15 Minutes

I took a little break from social media, but over the break, I was still having trouble writing. So I ordered this book, and it came just in time.


 I liked that Rosanne Bane focused on writer’s resistance, because while we might use the term “writer’s block” loosely, rarely do people suffer from true writer’s block, during which they spend hours trying to write but are unable to produce anything. Most of us, if we’re being honest, aren’t actually getting to the trying part, where we set aside all distractions and focus on writing, because we’re struggling with resistance to the idea of writing. Using a layperson’s vocabulary, Bane explores the brain science of our writing avoidance and self-sabotage. She explains what happens in our brain when we experience stress around writing, how our habits form neural pathways, and how we can re-form our habits successfully using our knowledge of the brain.

The best thing about this book is that it begins at the beginning. When we read about successful writers, we usually learn about their writing habits. Serious writers write every day, perhaps even a certain number of words or pages each day. Many of us read about our idols and attempt to emulate them, but as is the case with most resolutions, we lapse and let it go before we have time to make a true routine out of our writing. Bane doesn’t just tell us that we should write every day; she shows us how we can make that happen in the long term, by providing concrete solutions and explanations of how they work.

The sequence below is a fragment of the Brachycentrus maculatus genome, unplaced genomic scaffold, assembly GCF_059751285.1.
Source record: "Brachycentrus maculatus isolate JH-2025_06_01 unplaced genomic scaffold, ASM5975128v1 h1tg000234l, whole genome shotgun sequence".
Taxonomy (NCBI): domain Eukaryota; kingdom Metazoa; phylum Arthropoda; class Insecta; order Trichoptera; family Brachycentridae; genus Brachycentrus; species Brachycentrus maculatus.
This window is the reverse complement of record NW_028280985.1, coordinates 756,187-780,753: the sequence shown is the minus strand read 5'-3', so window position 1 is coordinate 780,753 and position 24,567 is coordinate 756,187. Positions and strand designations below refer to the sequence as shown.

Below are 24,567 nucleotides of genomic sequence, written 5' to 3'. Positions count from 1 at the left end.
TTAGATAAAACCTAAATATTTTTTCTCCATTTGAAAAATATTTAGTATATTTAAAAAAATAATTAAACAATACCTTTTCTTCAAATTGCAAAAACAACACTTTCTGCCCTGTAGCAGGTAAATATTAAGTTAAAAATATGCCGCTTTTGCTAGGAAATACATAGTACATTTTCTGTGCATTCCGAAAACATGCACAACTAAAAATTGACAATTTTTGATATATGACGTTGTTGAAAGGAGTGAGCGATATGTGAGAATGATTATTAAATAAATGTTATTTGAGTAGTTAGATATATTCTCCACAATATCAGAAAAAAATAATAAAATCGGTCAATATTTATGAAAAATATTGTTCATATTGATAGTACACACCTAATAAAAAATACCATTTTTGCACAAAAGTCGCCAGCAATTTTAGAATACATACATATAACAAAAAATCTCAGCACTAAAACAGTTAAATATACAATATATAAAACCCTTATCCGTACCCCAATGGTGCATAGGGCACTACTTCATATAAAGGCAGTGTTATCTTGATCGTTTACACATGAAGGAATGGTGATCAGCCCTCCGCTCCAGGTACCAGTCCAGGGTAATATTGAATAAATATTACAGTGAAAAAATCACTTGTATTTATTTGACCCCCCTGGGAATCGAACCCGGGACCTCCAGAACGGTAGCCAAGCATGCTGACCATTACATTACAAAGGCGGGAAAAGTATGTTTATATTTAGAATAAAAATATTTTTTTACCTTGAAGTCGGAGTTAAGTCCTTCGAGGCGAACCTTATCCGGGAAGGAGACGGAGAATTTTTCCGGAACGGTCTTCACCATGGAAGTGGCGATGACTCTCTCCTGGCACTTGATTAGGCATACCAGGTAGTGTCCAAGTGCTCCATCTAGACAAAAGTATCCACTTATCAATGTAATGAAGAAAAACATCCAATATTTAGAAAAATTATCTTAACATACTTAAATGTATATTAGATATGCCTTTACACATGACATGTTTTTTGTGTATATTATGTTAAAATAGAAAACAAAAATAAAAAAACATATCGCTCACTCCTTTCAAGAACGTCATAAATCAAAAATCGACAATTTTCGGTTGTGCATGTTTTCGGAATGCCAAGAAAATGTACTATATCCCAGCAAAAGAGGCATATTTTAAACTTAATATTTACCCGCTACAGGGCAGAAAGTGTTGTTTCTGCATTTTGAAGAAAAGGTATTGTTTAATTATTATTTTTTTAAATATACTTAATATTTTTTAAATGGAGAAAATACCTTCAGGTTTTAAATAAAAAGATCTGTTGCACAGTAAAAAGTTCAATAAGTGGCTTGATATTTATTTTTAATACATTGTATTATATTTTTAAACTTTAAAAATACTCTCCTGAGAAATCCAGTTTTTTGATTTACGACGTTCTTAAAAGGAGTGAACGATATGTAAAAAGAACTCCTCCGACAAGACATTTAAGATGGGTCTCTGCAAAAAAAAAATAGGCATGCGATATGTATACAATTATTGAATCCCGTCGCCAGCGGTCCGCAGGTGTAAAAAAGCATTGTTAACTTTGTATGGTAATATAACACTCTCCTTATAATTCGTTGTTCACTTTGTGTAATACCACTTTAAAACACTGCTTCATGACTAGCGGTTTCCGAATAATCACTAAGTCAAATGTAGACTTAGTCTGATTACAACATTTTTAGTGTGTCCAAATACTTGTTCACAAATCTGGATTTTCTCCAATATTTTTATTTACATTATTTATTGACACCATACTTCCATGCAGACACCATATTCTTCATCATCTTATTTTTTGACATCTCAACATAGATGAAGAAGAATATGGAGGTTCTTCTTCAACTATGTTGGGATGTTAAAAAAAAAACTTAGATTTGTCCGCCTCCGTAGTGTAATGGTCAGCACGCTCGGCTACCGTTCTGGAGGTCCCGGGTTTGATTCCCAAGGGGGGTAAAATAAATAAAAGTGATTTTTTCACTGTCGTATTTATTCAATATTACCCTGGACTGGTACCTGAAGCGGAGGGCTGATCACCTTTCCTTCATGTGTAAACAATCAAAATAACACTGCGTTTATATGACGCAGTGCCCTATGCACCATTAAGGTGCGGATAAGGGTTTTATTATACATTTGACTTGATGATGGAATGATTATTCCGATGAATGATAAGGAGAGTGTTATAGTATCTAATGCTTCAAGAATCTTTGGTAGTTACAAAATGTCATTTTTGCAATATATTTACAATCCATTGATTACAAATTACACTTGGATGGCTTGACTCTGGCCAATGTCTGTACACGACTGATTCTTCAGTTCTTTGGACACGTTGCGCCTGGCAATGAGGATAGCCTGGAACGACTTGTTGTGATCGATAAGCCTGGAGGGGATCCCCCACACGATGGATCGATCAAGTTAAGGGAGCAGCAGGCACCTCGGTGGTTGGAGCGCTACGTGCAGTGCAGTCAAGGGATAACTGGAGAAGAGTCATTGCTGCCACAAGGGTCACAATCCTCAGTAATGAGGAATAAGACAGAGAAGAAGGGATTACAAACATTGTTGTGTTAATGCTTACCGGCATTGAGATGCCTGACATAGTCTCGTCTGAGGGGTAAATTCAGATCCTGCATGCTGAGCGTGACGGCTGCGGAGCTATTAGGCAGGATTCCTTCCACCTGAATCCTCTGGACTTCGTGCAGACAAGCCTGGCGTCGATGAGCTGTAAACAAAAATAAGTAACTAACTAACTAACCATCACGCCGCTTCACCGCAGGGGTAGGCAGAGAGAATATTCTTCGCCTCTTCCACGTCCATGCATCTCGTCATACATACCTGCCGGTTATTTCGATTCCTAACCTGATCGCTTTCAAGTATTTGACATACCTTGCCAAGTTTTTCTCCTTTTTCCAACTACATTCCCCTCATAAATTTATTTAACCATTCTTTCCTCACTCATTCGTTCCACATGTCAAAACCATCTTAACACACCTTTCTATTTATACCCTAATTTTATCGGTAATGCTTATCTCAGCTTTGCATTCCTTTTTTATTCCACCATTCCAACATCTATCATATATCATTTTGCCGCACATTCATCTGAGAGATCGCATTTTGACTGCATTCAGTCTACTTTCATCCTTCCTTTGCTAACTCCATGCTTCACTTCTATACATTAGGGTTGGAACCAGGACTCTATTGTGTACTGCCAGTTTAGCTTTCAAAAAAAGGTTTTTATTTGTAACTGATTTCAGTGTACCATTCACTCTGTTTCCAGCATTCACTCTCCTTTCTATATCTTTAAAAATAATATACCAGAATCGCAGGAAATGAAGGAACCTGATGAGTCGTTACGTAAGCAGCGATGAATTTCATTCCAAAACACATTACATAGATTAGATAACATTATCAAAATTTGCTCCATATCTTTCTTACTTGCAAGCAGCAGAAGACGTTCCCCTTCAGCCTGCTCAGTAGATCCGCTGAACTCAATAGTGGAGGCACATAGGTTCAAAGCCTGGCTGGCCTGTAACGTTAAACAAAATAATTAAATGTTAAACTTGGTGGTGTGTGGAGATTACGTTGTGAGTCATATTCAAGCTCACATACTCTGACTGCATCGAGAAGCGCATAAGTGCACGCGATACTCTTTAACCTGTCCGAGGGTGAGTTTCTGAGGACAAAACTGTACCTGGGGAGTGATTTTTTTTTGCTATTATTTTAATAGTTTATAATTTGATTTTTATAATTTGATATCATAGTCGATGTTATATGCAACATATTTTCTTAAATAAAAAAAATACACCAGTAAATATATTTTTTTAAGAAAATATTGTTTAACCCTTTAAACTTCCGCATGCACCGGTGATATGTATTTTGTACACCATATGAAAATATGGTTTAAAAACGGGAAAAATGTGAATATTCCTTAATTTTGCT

One of the best solutions is the 15-minute rule: on the days when you plan to spend some time writing, commit to writing for just fifteen minutes. You might have a target goal for something you want to finish, and you should leave some time unplanned in case you really get into the zone. But the commitment never stretches beyond fifteen focused minutes. (This is a little different from morning pages, in that this time is your Product Time, when you are striving toward the completion of a story, poem, etc. instead of journaling or freewriting.) I’ve found that once I tell my brain I only have to write for fifteen minutes, the resistance lifts, and I can continue what I’ve started. It works better for me than setting large word-count goals, because when I have something big to work toward, I’m more likely to avoid it. When I’ve only committed to fifteen minutes, it’s easier to get myself out of bed and start writing.

This is just one piece of valuable advice from Bane, who divides the writing life into Product Time (meeting goals of product completion), Process Time (creative activity without a productive goal), and Self Care (rest, diet, and exercise). She addresses all three of these aspects with regard to brain science. She has some quirky advice for training the brain into a writing habit, including setting up writing rituals and sensory associations that can help you to create a routine. While all of her advice is worth following, I recommend committing to one or two new habits instead of trying to implement every life change right away. For example, it was enough for me to commit to my daily fifteen minutes of writing and a weekly process activity without also learning to meditate, at least for now.